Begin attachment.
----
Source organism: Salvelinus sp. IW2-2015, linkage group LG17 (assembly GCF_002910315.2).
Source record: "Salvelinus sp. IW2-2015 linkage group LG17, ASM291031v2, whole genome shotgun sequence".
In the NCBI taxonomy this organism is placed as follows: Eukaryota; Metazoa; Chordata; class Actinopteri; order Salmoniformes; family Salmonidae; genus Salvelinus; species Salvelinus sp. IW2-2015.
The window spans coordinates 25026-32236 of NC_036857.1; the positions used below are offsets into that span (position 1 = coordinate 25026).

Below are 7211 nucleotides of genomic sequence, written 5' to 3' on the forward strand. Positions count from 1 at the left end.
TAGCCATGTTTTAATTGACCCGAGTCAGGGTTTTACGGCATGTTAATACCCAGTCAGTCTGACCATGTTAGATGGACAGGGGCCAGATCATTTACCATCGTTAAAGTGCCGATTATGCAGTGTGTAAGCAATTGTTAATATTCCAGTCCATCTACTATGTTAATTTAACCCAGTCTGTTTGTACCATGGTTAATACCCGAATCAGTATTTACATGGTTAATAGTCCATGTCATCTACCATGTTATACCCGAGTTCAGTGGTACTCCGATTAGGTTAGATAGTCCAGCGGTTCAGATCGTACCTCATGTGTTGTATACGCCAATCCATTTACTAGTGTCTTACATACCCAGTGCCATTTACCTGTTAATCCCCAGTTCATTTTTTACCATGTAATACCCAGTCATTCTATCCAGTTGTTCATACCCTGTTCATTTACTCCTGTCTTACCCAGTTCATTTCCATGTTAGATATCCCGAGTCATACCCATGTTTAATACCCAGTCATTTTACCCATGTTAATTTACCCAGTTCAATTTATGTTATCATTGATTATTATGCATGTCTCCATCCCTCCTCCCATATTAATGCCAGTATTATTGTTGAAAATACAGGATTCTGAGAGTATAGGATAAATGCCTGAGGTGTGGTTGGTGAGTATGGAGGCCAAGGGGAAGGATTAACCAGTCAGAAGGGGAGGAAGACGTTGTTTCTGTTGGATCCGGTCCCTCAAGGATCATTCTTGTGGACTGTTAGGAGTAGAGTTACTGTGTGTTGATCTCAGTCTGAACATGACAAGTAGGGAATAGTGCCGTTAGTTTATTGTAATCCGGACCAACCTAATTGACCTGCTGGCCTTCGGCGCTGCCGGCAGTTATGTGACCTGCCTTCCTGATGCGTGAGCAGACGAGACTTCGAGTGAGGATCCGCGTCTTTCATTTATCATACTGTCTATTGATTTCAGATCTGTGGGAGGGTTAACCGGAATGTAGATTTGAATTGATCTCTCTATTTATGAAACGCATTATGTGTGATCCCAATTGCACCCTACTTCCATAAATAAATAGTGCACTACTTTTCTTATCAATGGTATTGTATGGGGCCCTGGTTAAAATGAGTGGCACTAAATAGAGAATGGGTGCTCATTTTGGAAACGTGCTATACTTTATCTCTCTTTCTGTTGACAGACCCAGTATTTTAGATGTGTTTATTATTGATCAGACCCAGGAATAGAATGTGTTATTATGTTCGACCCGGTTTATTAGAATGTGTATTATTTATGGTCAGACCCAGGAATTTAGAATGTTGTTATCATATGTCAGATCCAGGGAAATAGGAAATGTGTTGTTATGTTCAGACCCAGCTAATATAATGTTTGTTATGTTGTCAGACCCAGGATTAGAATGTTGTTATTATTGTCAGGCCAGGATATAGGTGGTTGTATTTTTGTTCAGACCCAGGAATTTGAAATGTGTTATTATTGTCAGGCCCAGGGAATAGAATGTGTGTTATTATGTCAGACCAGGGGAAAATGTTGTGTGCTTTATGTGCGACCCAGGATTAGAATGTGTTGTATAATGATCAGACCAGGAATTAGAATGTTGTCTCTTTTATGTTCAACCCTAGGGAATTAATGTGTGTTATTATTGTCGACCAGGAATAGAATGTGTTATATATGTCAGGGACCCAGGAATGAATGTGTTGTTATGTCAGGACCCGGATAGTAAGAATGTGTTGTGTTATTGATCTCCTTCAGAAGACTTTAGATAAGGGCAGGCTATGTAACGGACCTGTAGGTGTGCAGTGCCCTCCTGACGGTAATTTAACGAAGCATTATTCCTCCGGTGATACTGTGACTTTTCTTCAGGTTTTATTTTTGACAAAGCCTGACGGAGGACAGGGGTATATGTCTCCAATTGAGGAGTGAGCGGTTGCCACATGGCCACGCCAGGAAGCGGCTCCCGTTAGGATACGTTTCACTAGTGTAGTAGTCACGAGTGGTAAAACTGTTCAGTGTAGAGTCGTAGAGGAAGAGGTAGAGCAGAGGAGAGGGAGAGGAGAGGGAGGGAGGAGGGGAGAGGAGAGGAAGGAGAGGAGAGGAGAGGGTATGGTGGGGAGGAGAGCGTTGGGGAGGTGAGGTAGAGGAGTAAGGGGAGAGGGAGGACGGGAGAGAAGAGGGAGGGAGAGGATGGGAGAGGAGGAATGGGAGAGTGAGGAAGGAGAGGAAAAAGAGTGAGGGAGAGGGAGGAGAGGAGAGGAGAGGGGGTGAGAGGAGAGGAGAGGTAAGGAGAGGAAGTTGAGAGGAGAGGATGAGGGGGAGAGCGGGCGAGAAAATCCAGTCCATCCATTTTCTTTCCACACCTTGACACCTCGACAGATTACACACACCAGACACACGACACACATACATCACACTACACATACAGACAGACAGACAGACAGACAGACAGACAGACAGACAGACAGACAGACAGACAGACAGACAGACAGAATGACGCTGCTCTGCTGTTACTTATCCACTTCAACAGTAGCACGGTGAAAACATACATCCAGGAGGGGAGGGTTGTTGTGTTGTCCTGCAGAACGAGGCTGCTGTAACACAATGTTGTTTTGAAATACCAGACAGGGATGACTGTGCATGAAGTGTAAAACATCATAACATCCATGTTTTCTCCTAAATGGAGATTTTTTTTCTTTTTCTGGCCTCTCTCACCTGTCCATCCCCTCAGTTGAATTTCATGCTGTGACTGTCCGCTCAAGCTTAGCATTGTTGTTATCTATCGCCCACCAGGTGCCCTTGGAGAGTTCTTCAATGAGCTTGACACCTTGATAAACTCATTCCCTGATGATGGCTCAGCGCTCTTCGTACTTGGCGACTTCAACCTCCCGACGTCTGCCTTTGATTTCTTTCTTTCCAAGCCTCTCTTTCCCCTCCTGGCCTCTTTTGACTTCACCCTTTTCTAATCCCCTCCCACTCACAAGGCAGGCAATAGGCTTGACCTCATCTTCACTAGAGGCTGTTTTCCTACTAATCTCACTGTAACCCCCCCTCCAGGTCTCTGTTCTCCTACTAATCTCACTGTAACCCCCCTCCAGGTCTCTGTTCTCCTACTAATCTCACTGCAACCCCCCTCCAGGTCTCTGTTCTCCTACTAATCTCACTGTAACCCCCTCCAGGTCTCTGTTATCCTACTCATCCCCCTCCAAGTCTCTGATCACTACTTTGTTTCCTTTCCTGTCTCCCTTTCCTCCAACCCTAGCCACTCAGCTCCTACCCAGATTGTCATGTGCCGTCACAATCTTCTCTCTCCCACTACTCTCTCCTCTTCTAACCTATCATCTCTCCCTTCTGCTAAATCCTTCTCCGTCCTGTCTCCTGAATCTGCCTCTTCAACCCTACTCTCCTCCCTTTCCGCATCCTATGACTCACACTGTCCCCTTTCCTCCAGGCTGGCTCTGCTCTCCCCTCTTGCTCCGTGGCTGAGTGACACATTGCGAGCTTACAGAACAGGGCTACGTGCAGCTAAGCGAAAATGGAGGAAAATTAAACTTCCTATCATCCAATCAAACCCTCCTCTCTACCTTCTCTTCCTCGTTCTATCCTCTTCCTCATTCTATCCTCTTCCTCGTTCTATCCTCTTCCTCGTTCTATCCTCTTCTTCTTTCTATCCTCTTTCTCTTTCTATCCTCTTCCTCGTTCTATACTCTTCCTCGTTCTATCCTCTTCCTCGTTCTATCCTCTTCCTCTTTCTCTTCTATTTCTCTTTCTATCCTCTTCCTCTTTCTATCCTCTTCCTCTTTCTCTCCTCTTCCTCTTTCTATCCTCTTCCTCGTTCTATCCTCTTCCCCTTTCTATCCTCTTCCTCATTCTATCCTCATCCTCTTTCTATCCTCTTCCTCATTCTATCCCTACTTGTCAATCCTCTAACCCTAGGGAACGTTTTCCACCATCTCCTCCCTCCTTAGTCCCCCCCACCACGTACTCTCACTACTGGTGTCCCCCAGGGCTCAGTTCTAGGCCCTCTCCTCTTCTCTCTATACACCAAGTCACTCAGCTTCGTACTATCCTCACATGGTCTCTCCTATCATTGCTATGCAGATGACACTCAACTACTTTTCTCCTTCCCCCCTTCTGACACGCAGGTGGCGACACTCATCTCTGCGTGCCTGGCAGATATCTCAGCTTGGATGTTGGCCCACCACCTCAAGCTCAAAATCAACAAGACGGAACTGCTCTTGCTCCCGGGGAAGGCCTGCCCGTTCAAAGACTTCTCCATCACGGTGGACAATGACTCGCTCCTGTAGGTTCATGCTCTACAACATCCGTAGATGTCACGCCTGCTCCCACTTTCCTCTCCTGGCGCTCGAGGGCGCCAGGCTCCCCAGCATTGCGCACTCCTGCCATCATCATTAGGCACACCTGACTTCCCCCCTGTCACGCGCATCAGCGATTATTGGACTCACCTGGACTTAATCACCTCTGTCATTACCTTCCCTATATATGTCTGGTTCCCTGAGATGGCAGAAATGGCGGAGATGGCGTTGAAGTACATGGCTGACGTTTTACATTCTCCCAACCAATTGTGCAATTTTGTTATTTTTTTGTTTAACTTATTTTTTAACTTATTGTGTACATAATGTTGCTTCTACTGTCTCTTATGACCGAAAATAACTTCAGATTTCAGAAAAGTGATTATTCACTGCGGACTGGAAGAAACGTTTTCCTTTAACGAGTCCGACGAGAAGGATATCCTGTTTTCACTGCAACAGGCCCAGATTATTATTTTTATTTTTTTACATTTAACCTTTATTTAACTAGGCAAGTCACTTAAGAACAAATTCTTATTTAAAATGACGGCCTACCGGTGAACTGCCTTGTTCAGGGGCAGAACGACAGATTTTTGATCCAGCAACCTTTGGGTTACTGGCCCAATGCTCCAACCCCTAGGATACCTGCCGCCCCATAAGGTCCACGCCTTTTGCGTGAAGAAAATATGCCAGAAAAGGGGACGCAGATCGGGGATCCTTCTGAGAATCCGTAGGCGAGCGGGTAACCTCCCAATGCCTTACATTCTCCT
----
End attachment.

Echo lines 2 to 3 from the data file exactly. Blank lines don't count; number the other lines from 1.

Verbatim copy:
Source record: "Salvelinus sp. IW2-2015 linkage group LG17, ASM291031v2, whole genome shotgun sequence".
In the NCBI taxonomy this organism is placed as follows: Eukaryota; Metazoa; Chordata; class Actinopteri; order Salmoniformes; family Salmonidae; genus Salvelinus; species Salvelinus sp. IW2-2015.